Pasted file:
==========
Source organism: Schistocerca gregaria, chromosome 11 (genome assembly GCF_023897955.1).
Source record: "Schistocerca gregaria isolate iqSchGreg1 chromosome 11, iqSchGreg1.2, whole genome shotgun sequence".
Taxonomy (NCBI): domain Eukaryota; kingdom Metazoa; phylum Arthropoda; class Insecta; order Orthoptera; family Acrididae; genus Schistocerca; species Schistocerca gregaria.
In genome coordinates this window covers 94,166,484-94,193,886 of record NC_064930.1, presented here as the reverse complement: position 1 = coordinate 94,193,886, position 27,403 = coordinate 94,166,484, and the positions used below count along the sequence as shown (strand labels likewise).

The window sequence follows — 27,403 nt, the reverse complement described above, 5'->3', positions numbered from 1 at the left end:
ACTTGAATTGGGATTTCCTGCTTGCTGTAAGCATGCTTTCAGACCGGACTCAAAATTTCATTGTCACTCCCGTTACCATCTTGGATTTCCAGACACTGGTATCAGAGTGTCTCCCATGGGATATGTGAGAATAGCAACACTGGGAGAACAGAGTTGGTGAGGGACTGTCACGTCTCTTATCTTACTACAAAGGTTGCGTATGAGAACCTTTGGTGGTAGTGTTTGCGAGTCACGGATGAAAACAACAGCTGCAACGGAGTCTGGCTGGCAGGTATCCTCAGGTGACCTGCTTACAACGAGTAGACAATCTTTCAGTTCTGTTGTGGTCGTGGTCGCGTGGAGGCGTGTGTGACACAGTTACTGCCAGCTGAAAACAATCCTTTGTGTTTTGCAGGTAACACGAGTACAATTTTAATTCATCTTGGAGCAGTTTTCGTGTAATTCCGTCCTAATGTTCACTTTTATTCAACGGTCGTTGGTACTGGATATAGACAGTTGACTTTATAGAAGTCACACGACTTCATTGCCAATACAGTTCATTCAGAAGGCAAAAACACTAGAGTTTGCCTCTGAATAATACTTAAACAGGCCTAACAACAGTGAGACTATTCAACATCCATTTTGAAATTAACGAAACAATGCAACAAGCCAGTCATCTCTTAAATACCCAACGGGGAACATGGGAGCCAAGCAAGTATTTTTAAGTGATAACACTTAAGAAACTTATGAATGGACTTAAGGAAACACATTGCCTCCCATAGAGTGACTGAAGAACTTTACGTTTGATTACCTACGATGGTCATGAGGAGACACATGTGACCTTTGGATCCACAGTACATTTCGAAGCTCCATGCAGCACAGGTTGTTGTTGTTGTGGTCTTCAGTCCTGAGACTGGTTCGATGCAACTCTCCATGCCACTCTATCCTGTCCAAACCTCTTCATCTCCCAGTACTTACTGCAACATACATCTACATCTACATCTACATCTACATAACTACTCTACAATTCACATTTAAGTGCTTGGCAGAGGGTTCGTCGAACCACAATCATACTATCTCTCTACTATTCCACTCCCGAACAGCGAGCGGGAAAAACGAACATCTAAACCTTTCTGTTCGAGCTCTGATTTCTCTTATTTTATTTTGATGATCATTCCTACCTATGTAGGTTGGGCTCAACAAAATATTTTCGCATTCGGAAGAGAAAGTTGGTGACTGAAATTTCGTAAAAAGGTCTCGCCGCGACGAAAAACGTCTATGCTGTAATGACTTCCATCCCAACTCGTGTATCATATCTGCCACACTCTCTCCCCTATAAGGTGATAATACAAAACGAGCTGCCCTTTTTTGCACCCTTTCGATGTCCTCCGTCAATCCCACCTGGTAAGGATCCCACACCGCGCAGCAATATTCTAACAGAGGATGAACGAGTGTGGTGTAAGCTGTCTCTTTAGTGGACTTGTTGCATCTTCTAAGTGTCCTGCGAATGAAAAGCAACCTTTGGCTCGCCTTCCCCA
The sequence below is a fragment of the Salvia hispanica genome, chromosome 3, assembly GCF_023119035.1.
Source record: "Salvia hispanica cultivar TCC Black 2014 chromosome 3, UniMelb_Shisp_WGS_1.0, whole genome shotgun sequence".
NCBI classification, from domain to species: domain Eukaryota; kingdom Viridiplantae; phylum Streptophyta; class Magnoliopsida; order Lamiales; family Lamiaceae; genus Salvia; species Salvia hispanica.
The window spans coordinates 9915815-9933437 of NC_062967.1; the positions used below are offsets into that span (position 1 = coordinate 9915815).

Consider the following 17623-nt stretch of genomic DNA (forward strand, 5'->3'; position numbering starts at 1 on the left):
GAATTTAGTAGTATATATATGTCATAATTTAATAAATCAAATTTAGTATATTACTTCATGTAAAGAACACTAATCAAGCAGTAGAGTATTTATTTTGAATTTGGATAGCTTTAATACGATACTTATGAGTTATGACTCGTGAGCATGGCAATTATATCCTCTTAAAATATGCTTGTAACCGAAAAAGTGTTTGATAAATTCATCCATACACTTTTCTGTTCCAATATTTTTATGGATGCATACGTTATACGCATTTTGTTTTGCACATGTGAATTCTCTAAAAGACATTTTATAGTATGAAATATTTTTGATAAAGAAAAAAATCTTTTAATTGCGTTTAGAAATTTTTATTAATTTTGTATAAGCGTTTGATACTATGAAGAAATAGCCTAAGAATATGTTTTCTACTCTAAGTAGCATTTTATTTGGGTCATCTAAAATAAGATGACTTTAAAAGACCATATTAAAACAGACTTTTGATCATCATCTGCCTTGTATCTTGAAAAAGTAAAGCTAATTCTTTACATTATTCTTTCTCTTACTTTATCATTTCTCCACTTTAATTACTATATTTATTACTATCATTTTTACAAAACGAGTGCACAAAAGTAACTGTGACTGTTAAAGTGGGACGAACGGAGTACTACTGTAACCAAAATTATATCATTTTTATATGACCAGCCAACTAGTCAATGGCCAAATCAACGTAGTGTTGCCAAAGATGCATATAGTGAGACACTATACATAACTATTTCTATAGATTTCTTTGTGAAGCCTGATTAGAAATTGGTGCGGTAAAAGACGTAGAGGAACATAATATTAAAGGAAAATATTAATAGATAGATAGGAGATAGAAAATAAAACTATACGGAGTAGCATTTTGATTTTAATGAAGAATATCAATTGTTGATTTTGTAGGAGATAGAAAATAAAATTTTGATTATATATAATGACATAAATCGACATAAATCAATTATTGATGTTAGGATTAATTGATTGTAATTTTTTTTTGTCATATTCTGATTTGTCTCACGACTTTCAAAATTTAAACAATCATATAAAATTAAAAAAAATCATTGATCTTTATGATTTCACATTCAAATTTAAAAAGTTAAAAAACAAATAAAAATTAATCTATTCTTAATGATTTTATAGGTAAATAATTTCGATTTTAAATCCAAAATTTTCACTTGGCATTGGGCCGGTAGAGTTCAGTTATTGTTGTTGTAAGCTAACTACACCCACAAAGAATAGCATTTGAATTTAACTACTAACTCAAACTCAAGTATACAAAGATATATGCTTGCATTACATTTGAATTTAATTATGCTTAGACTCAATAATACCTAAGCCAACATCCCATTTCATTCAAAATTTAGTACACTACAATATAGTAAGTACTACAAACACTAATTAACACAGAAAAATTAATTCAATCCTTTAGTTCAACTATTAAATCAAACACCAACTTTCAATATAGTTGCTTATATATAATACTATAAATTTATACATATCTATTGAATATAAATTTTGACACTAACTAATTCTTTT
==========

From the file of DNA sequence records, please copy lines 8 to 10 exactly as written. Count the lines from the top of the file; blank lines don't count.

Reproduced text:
Source record: "Salvia hispanica cultivar TCC Black 2014 chromosome 3, UniMelb_Shisp_WGS_1.0, whole genome shotgun sequence".
NCBI classification, from domain to species: domain Eukaryota; kingdom Viridiplantae; phylum Streptophyta; class Magnoliopsida; order Lamiales; family Lamiaceae; genus Salvia; species Salvia hispanica.
The window spans coordinates 9915815-9933437 of NC_062967.1; the positions used below are offsets into that span (position 1 = coordinate 9915815).